Begin with a young Harvard professor of government who is as bright as he is brash and whose ways with words are as pretentious as they are perplexing. Take his doctoral dissertation and turn it into a book whose methodology, tone, and content intentionally collide with judgments of the major scholars in the field. Promote the book in ways that propel it to international best-seller status and hurl its largely unknown author into media spotlights. Such ingredients are bound to cause a stir. Focus them on a topic charged with intense feeling and profound implications—the Holocaust, the annihilation of the European Jews by Nazi Germany and its collaborators—and the resulting controversy will come to a boil. So it has been with Daniel Goldhagen and Hitler’s Willing Executioners: Ordinary Germans and the Holocaust.
Even when they are about immensely important subjects such as the Holocaust, 600-page history books rarely get the attention that Goldhagen’s has received. Repeatedly finding his research at odds with their own, most Holocaust scholars in the United States, Europe, and Israel do not give Goldhagen marks to match the high sales figures this his book has enjoyed. For mainly good reasons, the leading scholars whom Goldhagen vies to supplant take his methodology to be suspect, the tone of his writing to be arrogant and disdainful of even the best work in Holocaust studies, and his research results to be either far less original than Goldhagen claims or perniciously incorrect to the point of being destructive because they reignite undeserved prejudices against Germans and Jews alike.
What did Goldhagen say—and how did he say it—to provoke such critical reactions, which, ironically, call even greater attention to his book? Note, first, that Hitler’s Willing Executioners was preceded, even scooped, by the work of Christopher Browning, a distinguished historian who published a 1992 work that has already achieved classic status in Holocaust studies. Browning called his book Ordinary Men. It analyzed the postwar judicial interrogations of 210 members of Reserve Police Battalion 101, a 500-man killing squadron of the German Order Police that was responsible for 83,000 Jewish deaths in Poland during the Final Solution.
Goldhagen targeted Browning’s book when he chose Ordinary Germans and the Holocaust as the subtitle for Hitler’s Willing Executioners. Having probed the same archival material about Reserve Police Battalion 101 that Browning had investigated, Goldhagen believed that Browning mishandled and misinterpreted the data. Specifically, Goldhagen contended that Browning underestimated the extent and depth of antisemitism in Germany and played down its tenacious grip and deadly influence on the German people. Furthermore, Goldhagen charged that Browning wrongly advanced a universalistic perspective about the Holocaust. In Goldhagen’s judgment, that outlook inadequately explained the killing behavior of the men in Reserve Police Battalion 101 by taking conformity to peer pressure, blind acceptance of current political norms, and careerism to be among its chief motivational causes.
Browning’s interpretation did stress that the reserve policemen, German though they were and antisemitic though they may have been, were of special significance because they were also very ordinary human beings. He maintained that the story of Reserve Police Battalion 101 should cause, at the very least, discomfort for men and women everywhere. For as post-Holocaust history shows, people in other times and places—people like us—are also capable of complicity in genocide. Goldhagen was not impressed, let alone persuaded. He found fault with Browning’s book because it missed what he regarded as the essential point about the Holocaust: Only the deep-seated racist antisemitism that infested the German people could motivate, and thus account for, the behavior of particular Germans who committed the atrocities that advanced the Final Solution.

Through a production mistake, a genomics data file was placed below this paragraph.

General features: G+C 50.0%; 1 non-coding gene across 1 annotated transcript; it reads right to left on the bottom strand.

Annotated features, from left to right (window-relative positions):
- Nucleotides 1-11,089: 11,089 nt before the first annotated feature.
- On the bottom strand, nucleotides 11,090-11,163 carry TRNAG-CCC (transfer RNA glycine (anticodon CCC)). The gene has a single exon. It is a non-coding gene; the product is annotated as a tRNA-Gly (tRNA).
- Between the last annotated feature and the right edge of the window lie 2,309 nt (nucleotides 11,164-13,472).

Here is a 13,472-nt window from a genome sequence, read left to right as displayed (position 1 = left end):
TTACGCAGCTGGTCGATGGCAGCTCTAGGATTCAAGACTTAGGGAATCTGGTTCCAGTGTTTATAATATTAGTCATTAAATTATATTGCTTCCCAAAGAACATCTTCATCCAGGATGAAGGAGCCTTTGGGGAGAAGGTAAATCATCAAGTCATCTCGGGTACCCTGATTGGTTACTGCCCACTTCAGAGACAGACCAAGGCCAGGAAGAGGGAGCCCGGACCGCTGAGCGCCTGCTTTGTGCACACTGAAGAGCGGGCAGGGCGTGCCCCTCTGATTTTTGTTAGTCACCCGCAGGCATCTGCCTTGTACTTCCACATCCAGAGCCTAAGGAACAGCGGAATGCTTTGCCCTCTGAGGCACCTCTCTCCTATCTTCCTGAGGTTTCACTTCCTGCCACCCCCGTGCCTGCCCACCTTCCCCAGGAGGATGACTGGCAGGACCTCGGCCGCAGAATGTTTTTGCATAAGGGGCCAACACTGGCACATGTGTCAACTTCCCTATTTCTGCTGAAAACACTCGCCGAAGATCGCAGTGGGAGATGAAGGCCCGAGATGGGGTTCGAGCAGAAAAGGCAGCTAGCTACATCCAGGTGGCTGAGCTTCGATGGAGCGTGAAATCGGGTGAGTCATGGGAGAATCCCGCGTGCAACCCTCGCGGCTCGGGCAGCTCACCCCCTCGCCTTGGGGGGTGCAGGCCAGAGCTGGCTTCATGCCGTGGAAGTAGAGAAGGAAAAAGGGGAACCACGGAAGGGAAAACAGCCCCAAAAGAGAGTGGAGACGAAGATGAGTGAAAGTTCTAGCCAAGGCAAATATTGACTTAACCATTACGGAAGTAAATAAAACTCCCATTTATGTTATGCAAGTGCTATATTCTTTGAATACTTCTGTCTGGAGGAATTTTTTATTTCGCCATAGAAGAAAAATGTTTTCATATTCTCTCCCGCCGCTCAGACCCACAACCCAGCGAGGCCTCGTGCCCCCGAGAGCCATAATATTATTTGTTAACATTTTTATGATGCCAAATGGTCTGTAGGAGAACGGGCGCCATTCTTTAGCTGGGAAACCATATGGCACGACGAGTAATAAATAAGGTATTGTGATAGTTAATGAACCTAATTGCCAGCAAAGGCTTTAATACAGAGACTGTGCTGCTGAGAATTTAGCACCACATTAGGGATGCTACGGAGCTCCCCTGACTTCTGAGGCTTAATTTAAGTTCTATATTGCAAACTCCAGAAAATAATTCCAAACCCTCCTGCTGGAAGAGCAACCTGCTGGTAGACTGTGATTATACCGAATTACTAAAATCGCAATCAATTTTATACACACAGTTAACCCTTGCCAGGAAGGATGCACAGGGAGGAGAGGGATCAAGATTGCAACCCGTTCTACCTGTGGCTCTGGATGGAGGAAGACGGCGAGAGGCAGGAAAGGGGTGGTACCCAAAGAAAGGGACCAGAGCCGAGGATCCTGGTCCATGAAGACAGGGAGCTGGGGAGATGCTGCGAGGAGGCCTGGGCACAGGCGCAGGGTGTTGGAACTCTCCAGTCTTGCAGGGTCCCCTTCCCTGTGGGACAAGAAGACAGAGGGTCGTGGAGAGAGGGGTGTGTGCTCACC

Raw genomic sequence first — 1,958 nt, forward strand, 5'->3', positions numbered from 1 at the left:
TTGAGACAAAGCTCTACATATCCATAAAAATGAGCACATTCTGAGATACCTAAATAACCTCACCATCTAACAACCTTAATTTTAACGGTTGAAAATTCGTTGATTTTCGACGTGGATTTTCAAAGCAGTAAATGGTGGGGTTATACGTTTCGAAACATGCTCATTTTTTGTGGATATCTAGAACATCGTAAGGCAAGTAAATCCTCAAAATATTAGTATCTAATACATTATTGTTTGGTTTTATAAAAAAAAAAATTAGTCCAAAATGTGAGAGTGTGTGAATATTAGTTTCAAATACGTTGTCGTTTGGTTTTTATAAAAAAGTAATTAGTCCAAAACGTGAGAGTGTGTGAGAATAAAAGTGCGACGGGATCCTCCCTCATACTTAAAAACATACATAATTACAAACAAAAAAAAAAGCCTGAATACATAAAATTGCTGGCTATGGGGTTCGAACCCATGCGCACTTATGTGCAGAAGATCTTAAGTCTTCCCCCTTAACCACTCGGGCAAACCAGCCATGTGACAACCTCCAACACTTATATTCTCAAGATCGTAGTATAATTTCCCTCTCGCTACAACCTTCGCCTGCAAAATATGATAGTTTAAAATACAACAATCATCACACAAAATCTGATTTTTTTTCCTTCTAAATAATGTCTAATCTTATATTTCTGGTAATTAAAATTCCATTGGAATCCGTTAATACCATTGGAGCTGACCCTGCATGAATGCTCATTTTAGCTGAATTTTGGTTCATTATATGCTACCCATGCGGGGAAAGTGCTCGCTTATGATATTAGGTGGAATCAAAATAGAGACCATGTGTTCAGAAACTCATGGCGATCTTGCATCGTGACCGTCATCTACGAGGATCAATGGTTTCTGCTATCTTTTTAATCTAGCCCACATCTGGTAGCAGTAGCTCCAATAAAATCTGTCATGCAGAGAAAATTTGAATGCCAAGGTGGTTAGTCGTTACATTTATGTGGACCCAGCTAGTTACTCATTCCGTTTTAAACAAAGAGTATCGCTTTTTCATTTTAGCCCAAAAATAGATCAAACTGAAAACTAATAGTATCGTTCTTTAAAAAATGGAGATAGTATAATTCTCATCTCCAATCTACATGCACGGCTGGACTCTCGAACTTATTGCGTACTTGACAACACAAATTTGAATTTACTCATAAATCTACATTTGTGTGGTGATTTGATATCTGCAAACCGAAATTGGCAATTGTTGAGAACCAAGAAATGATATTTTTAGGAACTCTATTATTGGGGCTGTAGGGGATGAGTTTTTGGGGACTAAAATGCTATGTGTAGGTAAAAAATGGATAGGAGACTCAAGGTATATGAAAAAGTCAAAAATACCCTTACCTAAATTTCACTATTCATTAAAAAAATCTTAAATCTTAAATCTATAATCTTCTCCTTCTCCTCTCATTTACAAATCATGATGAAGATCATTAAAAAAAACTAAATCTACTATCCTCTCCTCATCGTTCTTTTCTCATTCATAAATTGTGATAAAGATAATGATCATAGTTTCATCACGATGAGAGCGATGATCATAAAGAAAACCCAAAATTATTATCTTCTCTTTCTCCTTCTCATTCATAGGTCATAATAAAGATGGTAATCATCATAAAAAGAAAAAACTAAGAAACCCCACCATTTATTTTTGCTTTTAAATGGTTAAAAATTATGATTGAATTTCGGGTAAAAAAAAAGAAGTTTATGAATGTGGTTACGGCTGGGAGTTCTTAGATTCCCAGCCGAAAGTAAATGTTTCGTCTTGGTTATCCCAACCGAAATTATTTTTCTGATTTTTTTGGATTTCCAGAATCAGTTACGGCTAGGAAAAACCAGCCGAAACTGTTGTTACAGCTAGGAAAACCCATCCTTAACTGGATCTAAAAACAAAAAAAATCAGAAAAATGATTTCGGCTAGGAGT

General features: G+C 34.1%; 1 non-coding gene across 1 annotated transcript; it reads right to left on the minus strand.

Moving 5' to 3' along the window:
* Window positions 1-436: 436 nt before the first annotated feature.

Making his case, however, obliged Goldhagen to do more than disagree with Browning’s interpretation of the archival records about Reserve Police Battalion 101. He would have to show, first, that “Germans’ antisemitic beliefs about Jews were the central causal agent of the Holocaust,” a claim that required him not only to trace the history of German antisemitism but also to document how that history involved authority and power fatal enough to account for the Holocaust’s vast destruction. In addition, Goldhagen’s case would hinge on demonstrating that “ordinary Germans”—not just rabidly antisemitic Nazis who had the political power to define social reality and to dominate a German population that might be more ambivalent about the so-called Jewish question—either willingly engaged in the slaughter or were so willing to let it go forward that they would have become active killers if called upon to do so. In short, Goldhagen had to show that the Holocaust, contrary to Browning’s “ordinary men” hypothesis, was essentially the willful act of “ordinary Germans,” who were much more lethally antisemitic than previous scholarship admitted.
To establish these positions, Goldhagen’s book argues in two directions that govern its organization. Beginning with the history of German antisemitism, Goldhagen aims to...
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